Jos Buttler auctions World Cup final-winning shirt and claims it’s still full of blood, sweat and beers – The Sun
JOS BUTTLER says the new owner of his World Cup- winning shirt will only need to take a sniff to know it is real.
The pale blue top smells of sweat, beer and champagne and is dripping with a multitude of memories for England’s wicket-keeper.
Buttler was wearing the shirt when, at around 7.30pm on July 14, 2019, he removed the bails and completed the run out that tied the super over against
New Zealand and secured England’s dramatic, nerve-shredding victory.
He did not take it off for almost another 12 hours.
Now Buttler, 29, is auctioning his most prized piece of kit in aid of Royal Brompton and Harefield hospitals.
The auction, which ends just before 7.30pm tonight, has so far attracted a top bid of £65,800.
Buttler said: “I always bat in a short-sleeved shirt but I fielded in this long-sleeved one for 50 overs and then the super over. This is the shirt and it smells pretty authentic.
“I took it off around seven o’clock the next morning. They were great times — first, in the dressing room and then we headed back to the hotel bar with everyone still in full kit. So it’s seen it all, that shirt! All the players have autographed it.”
Buttler’s choice of charities was not random — there is a personal connection.
He added: “My wife Louise’s aunt is head of paediatrics at the Royal Brompton. We’ve been to the hospital to see her and the work she does.
“When this outbreak started, we were asking if there is anything we could do to help.
“She said it’s true what people are saying — the doctors and nurses have been working incredibly long hours and struggling for simple things like snacks and toiletries.
“Myself and a few other England players made a donation on her fund-raising page and they’ve had Waitrose deliveries. So some of the money went to that.
“She also told us about the appeal the hospital had started. They were looking to raise £100,000 to buy emergency equipment.
“So I said we could auction my World Cup shirt to raise some money. Having spoken to people at the hospital, the money can buy an ECMO machine (an Extra Corporeal Membrane Oxygenation machine) which provides life support to the seriously ill.
“Specifically, ECMO infuses oxygen into the blood and removes carbon dioxide. It can also provide blood flow support which is vital — not just for Covid-19 patients but all heart and lung patients.
“The Royal Brompton is one of only five ECMO centres in the UK so it’s going to be a big thing for them. There’s a day left on the auction so hopefully we can raise a bit more.”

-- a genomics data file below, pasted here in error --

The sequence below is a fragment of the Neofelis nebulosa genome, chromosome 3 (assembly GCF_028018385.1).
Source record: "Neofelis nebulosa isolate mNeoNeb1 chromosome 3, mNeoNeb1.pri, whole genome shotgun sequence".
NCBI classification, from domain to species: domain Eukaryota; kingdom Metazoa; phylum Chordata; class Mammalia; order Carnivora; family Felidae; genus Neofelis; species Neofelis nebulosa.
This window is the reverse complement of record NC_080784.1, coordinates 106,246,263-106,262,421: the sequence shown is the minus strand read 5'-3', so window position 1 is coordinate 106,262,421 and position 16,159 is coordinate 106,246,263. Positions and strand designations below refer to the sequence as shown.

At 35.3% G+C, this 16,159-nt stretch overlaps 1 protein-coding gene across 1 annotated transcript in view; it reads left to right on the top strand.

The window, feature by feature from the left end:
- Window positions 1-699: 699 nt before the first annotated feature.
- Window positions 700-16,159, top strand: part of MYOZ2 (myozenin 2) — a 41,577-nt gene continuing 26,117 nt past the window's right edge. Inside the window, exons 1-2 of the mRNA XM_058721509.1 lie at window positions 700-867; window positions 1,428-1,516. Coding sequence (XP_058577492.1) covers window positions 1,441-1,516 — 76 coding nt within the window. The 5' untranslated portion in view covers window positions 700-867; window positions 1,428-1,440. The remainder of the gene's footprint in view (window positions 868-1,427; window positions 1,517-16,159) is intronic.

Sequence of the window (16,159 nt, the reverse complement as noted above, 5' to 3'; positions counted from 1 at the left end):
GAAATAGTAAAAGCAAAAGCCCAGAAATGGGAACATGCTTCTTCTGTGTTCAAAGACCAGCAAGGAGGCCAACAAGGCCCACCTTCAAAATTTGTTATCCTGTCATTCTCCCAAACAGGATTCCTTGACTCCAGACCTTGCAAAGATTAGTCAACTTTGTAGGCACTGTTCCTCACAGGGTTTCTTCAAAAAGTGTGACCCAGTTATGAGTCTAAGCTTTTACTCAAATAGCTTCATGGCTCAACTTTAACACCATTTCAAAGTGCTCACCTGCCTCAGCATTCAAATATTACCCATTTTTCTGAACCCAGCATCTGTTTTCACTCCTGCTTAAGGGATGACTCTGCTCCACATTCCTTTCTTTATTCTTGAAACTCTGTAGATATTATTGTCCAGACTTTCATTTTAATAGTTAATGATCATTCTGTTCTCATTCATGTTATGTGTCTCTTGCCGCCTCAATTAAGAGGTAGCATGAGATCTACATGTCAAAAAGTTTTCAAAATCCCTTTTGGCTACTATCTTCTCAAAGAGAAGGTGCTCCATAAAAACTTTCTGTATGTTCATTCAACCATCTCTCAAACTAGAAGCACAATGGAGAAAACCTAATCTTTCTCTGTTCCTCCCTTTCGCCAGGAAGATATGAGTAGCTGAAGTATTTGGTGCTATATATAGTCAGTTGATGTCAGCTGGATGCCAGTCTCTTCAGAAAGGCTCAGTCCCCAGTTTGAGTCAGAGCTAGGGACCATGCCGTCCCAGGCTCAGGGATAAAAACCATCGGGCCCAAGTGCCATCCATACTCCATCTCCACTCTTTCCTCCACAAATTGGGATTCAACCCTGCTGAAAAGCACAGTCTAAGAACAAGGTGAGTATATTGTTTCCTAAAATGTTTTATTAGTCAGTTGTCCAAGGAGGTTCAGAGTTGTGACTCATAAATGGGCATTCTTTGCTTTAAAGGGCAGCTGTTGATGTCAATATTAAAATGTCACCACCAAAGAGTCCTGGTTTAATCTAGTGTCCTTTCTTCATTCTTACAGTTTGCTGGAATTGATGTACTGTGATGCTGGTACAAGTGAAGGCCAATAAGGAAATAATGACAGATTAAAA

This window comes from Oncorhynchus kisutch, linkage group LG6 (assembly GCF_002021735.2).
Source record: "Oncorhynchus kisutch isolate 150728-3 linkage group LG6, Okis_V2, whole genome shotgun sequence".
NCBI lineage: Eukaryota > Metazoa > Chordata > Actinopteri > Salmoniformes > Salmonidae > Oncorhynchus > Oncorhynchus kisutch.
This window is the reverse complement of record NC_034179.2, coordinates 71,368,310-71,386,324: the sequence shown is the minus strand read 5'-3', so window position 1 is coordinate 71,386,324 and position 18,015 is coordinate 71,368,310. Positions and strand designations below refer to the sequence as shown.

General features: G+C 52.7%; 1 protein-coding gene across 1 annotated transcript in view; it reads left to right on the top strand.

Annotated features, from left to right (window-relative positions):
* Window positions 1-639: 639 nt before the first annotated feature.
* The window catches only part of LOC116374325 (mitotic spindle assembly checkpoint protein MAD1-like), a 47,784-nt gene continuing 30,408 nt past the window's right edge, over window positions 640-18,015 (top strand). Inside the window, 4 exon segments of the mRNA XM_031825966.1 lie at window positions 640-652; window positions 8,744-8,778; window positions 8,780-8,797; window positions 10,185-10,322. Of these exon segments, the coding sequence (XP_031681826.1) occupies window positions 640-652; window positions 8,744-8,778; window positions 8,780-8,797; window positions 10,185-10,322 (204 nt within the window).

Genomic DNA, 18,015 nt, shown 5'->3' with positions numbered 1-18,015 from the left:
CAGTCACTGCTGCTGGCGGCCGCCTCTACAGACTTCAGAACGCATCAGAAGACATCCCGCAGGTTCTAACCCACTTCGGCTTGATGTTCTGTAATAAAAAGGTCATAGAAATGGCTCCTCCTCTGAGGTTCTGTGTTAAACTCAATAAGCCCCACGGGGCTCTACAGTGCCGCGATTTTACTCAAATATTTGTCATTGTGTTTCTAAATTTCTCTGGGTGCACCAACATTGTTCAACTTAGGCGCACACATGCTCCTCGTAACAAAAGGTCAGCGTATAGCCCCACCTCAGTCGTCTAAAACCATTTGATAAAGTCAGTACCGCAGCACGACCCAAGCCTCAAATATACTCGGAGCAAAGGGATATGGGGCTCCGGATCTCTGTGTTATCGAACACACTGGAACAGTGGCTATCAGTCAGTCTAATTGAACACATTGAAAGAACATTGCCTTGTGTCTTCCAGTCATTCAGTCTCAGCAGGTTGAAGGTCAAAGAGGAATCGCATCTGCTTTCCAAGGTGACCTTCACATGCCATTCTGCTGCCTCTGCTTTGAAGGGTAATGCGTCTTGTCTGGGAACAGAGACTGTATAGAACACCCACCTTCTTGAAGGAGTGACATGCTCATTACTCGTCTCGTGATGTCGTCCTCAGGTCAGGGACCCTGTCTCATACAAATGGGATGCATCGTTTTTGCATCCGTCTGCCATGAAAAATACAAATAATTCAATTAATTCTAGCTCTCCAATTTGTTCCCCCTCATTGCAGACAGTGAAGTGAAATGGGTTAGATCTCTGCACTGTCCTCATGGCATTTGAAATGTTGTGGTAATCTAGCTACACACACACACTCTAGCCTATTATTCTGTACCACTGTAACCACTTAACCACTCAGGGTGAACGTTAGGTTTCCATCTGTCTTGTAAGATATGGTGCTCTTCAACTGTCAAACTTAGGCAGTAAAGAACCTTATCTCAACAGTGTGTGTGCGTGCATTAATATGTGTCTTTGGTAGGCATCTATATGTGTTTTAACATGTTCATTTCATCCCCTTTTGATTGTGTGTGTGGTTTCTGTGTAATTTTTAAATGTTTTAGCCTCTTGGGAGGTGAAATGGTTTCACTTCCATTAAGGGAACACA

Buttler said: “I’m not a massive collector of memorabilia. The only other really special thing I have is the bat I used in the final.
I think the players are aware of the effect Covid-19 has had on sport. And we’re aware of our duty as players to contribute where we can."
“The fashion in which the World Cup was won and how the drama unfolded means the shirt carries a story. It just felt like a good thing to do and a great way to help.”
As an all-format player earning almost £1million-a-year from his central contract, Buttler will be one of the highest contributors to the players’ pledge last week of £500,000 to the ECB and various good causes.
He would like the money to go to grass-roots cricket rather than help prop up something like the controversial new Hundred event.
Buttler added: “I think the players are aware of the effect Covid-19 has had on sport. And we’re aware of our duty as players to contribute where we can. We needed to do something.
“There are so many areas that will be affected such as grass roots, youth coaching and disability sports. I think the players would love the money to go towards that grass-roots community stuff.
“As players, we’re aware of the impact this will have drip-feeding down into the game. Without grass-roots cricket, we’re nothing, really.”
Buttler is having several unscheduled months at home with his wife and baby daughter following the cancellation of England’s tour of Sri Lanka and the Indian Premier League.
But, like the rest of the nation, he wants sport to resume, even if initially it is behind closed doors.
Buttler said: “It would be strange playing without a crowd because the atmosphere is one of the big buzzes you get from international sport. But I think people would like to watch on TV. They’d be ready to watch.
“It would be nice for people who have been in isolation and lockdown for a long time to see their heroes and role models back on TV.”
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